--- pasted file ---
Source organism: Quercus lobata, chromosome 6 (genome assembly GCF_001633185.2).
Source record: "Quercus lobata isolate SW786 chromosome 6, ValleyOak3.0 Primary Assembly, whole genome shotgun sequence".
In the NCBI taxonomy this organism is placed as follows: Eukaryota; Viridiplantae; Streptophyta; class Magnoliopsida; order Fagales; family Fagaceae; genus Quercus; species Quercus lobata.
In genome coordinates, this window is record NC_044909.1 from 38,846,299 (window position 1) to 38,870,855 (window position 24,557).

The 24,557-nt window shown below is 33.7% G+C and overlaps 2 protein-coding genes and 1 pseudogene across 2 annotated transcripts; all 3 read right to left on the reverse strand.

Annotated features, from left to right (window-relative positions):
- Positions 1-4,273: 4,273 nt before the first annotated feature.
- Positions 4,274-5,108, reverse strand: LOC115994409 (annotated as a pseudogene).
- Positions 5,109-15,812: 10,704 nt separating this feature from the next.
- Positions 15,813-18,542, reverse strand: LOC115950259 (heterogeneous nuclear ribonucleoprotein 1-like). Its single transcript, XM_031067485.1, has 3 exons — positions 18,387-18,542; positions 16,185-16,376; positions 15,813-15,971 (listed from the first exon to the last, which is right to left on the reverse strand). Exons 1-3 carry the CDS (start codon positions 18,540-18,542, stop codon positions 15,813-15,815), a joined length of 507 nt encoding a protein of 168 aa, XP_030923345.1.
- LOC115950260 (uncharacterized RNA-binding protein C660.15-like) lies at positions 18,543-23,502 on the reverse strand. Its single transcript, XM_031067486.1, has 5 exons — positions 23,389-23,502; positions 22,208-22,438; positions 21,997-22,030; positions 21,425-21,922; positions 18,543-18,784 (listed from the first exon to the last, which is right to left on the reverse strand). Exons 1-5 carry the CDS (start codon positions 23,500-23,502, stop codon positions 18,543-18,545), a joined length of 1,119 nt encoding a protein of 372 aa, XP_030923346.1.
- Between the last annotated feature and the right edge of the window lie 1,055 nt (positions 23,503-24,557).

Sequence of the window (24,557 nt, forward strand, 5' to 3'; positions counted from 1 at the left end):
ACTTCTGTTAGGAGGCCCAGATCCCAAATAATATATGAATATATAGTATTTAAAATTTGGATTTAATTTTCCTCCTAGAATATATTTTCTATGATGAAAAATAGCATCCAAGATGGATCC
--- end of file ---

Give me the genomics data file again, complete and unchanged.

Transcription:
Source organism: Quercus lobata, chromosome 6 (genome assembly GCF_001633185.2).
Source record: "Quercus lobata isolate SW786 chromosome 6, ValleyOak3.0 Primary Assembly, whole genome shotgun sequence".
In the NCBI taxonomy this organism is placed as follows: Eukaryota; Viridiplantae; Streptophyta; class Magnoliopsida; order Fagales; family Fagaceae; genus Quercus; species Quercus lobata.
In genome coordinates, this window is record NC_044909.1 from 38,846,299 (window position 1) to 38,870,855 (window position 24,557).

The 24,557-nt window shown below is 33.7% G+C and overlaps 2 protein-coding genes and 1 pseudogene across 2 annotated transcripts; all 3 read right to left on the reverse strand.

Annotated features, from left to right (window-relative positions):
- Positions 1-4,273: 4,273 nt before the first annotated feature.
- Positions 4,274-5,108, reverse strand: LOC115994409 (annotated as a pseudogene).
- Positions 5,109-15,812: 10,704 nt separating this feature from the next.
- Positions 15,813-18,542, reverse strand: LOC115950259 (heterogeneous nuclear ribonucleoprotein 1-like). Its single transcript, XM_031067485.1, has 3 exons — positions 18,387-18,542; positions 16,185-16,376; positions 15,813-15,971 (listed from the first exon to the last, which is right to left on the reverse strand). Exons 1-3 carry the CDS (start codon positions 18,540-18,542, stop codon positions 15,813-15,815), a joined length of 507 nt encoding a protein of 168 aa, XP_030923345.1.
- LOC115950260 (uncharacterized RNA-binding protein C660.15-like) lies at positions 18,543-23,502 on the reverse strand. Its single transcript, XM_031067486.1, has 5 exons — positions 23,389-23,502; positions 22,208-22,438; positions 21,997-22,030; positions 21,425-21,922; positions 18,543-18,784 (listed from the first exon to the last, which is right to left on the reverse strand). Exons 1-5 carry the CDS (start codon positions 23,500-23,502, stop codon positions 18,543-18,545), a joined length of 1,119 nt encoding a protein of 372 aa, XP_030923346.1.
- Between the last annotated feature and the right edge of the window lie 1,055 nt (positions 23,503-24,557).

Sequence of the window (24,557 nt, forward strand, 5' to 3'; positions counted from 1 at the left end):
ACTTCTGTTAGGAGGCCCAGATCCCAAATAATATATGAATATATAGTATTTAAAATTTGGATTTAATTTTCCTCCTAGAATATATTTTCTATGATGAAAAATAGCATCCAAGATGGATCC